This should neither surprise nor satisfy us. How many companies, politicians, authors, and eighth graders would like to tell us how good they are at what they do, instead of having us evaluate them? (By the way, boss, I'm your best employee.) Of course, you don't have to be a parent or an Enron shareholder to see the shortcomings in this system. Without comparing financial data, there's no way for us to know if an organization's fundraising practices are competitive with other organizations, if its revenues are keeping up with its expenses, or if it's about to go under. It's simply impossible to make a fully informed decision when the people seeking your money get to tell you why they deserve it. (I don't know about you, but I've never heard a charity admit that another organization deserves my check more.)

With hundreds of billions of dollars flowing through charities each year, we simply cannot perpetuate a system where it's impossible to access independent and objective data-driven evaluations of charities. But in the absence of a uniform bottom-line, what can numbers tell us about charities? Having analyzed more than 3000 financial statements for some 1100 charities, I can say that the numbers show me four important ways in which quantitative financial analysis can help improve our philanthropic marketplace.

First and most importantly, the numbers show that the majority of America's largest charities are fiscally responsible and financially healthy organizations. Three out of four of the charities examined by Charity Navigator spend less than 10% of their budget on fundraising costs, less than 15% on administration costs, and at least 75% on the programs and services they exist to provide. Nearly half have accumulated at least a year's worth of working capital to fall back on during economic downturns. The majority of them demonstrate healthy rates of growth both in increasing revenue and expanding their programs and services. Very few of us would be unsatisfied with a charity whose financial performance fits this profile.

Secondly, the numbers show that understanding the financial performance of charities is neither an art nor a mystery. The vast majority of charities perform in financially similar ways. While they don't pursue the same financial objectives as for-profit businesses, such as maximizing profits or shareholder value, charities do pursue the same general financial objectives as each other. Charities seek to maximize the resources they devote to their missions, to cut overhead costs, to develop more efficient ways to raise money, to increase revenue and expand services over time, and to maintain a healthy balance sheet that ensures their long-term future.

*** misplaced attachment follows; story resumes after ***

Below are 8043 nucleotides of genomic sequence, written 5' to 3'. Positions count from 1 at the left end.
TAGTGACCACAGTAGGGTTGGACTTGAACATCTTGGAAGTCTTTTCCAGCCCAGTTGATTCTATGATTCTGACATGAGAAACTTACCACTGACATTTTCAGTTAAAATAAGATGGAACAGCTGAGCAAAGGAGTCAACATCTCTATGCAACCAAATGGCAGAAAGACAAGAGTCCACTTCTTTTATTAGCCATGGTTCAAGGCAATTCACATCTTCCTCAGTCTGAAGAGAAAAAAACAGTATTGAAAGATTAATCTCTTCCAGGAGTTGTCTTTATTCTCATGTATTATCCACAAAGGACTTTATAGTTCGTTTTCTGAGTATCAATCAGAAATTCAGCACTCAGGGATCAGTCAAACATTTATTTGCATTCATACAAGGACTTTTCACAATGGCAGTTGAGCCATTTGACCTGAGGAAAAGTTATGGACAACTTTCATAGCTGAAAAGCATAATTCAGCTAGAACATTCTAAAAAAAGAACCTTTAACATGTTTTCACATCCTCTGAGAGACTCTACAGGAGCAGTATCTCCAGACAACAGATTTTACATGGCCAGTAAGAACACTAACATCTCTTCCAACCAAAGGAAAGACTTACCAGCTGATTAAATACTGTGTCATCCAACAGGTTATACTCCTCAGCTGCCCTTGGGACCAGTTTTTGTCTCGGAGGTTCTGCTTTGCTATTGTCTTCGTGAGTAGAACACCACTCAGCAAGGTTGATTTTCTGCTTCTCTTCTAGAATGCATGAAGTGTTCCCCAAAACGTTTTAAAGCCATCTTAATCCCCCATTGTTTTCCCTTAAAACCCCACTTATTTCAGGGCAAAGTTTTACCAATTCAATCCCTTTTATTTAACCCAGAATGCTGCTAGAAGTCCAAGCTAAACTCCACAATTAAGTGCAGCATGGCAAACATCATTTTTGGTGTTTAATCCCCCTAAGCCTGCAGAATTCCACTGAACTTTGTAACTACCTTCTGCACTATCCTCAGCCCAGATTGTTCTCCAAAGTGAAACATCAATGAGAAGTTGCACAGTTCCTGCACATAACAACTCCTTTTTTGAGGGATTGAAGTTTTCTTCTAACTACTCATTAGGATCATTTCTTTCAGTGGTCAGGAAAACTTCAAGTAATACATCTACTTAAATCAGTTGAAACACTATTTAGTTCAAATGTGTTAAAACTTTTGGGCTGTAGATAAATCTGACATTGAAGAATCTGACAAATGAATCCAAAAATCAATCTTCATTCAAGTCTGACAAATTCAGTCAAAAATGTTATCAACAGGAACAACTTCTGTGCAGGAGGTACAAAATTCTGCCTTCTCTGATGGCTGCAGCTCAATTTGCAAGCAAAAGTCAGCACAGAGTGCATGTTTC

In addition to these shared objectives, similar charities face similar financial conditions. These conditions play a direct role in determining how charities perform financially. As conduits for giving to other charities, fundraising organizations (United Ways, Jewish Federations, for example) are required to limit their own overhead expenses; accordingly, they devote an average of 5.9% of their functional expenses to administration costs. Museums incur greater administration costs in maintaining and housing their collections and devote 21.8% of their expenses to meet these needs. Public broadcasting charities, which are required to use expensive air time to raise money, spend an average of $0.24 to raise $1.00. International relief and development charities can employ far less expensive fundraising strategies and spend only $0.05 to raise $1.00. Functioning primarily as non-cash businesses, the average food bank maintains only enough working capital to cover expenses for 1.4 months, while the average community foundation, which exists to manage assets and make grants to other charities, maintains more than eight years' worth of cash and securities.

That similar charities demonstrate similar financial goals and similar patterns of performance toward those goals shows that financial analysis can enhance our understanding of charities. The claim that all charities are unique and cannot be fairly compared to each other using financial data ignores these similarities. Financial analysis highlights them. This should tell us that financial analysis of charities is not misleading. It's not imprecise. It's not hocus-pocus. Indeed, financial analysis helps us evaluate charities more fairly and accurately. And it helps us make more informed decisions about which charities to support.